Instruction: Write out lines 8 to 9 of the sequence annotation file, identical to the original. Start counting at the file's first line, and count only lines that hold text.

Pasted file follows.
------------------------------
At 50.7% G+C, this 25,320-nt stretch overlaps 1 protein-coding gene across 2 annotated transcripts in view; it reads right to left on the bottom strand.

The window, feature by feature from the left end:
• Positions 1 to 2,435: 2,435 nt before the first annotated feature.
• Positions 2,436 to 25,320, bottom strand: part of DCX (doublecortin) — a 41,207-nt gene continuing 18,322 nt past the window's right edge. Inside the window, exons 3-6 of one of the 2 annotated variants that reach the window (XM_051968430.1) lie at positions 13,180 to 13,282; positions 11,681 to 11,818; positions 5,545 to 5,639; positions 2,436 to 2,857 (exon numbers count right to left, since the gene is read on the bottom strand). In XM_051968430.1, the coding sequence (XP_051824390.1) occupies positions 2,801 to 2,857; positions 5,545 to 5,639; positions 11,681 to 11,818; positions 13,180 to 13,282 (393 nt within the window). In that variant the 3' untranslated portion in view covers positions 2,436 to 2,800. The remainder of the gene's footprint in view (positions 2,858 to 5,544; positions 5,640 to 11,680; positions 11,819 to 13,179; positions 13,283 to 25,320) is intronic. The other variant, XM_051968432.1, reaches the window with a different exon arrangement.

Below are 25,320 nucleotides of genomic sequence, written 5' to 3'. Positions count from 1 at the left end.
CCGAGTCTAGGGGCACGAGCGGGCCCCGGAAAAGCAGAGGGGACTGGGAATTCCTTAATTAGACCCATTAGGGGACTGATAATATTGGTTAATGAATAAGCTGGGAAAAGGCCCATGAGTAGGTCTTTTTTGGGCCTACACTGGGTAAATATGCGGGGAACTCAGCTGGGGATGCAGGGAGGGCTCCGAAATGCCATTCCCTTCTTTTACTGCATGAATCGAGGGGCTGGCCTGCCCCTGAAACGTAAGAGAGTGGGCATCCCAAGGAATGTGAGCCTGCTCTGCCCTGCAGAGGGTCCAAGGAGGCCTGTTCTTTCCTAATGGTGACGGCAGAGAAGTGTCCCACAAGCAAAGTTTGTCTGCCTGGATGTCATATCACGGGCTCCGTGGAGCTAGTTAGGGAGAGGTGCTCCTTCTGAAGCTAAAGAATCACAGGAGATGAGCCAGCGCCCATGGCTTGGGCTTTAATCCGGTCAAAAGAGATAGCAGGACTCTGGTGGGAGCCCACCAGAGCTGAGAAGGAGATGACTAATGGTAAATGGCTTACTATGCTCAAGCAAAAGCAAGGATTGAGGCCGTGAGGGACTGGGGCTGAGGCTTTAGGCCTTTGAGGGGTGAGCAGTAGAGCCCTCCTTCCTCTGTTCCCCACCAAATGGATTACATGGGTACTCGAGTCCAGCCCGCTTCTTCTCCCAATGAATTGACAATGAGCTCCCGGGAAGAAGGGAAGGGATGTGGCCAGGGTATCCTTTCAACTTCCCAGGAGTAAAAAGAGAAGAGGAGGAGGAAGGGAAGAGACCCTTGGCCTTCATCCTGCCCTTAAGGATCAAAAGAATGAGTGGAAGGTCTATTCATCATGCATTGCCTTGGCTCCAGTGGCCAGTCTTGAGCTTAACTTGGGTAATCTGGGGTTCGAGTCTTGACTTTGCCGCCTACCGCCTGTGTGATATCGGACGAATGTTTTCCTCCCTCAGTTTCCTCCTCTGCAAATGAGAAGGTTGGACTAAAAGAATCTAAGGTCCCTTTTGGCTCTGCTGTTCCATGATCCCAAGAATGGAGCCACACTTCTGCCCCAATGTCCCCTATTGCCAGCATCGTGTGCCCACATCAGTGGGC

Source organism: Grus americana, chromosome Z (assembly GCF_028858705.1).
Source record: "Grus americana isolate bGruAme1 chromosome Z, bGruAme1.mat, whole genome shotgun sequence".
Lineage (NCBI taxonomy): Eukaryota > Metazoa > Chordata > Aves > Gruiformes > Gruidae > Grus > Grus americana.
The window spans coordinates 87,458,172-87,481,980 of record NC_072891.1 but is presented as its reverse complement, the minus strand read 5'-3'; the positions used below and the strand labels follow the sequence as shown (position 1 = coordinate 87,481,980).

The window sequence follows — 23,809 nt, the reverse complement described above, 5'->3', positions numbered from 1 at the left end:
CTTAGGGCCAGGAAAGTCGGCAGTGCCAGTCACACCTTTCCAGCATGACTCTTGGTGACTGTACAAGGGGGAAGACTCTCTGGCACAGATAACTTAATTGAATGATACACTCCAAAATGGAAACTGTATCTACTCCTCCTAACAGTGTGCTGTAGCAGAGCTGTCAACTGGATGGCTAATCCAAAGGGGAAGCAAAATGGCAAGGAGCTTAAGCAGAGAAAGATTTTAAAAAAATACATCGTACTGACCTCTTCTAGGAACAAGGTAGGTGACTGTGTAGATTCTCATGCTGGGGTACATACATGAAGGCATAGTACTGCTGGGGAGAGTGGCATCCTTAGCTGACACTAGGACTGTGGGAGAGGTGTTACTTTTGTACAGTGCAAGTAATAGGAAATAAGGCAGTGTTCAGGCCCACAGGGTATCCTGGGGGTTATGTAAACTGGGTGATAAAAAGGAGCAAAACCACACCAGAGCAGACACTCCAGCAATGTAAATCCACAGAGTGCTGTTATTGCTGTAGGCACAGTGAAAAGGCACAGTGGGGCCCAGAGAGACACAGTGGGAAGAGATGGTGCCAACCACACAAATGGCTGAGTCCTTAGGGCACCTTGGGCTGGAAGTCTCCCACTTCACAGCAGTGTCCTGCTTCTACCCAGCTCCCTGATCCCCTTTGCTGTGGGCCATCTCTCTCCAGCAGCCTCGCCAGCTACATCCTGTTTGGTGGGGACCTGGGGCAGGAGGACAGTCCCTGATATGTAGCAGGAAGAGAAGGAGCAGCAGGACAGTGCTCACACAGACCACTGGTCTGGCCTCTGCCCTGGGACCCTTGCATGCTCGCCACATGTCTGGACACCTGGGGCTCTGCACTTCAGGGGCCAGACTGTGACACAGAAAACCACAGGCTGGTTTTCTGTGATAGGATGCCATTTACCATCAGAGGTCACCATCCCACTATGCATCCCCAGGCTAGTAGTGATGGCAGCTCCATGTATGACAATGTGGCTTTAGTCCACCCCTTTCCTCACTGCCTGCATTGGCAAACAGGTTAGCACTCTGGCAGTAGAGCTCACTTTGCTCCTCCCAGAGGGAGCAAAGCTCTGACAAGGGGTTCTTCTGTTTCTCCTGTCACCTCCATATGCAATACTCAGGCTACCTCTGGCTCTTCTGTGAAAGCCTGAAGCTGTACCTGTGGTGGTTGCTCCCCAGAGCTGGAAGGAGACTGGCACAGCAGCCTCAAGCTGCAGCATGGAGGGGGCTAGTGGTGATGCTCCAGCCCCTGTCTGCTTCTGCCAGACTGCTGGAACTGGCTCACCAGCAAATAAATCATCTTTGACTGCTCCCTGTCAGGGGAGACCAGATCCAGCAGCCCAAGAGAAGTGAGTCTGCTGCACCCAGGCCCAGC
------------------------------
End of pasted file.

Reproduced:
Source record: "Grus americana isolate bGruAme1 chromosome Z, bGruAme1.mat, whole genome shotgun sequence".
Lineage (NCBI taxonomy): Eukaryota > Metazoa > Chordata > Aves > Gruiformes > Gruidae > Grus > Grus americana.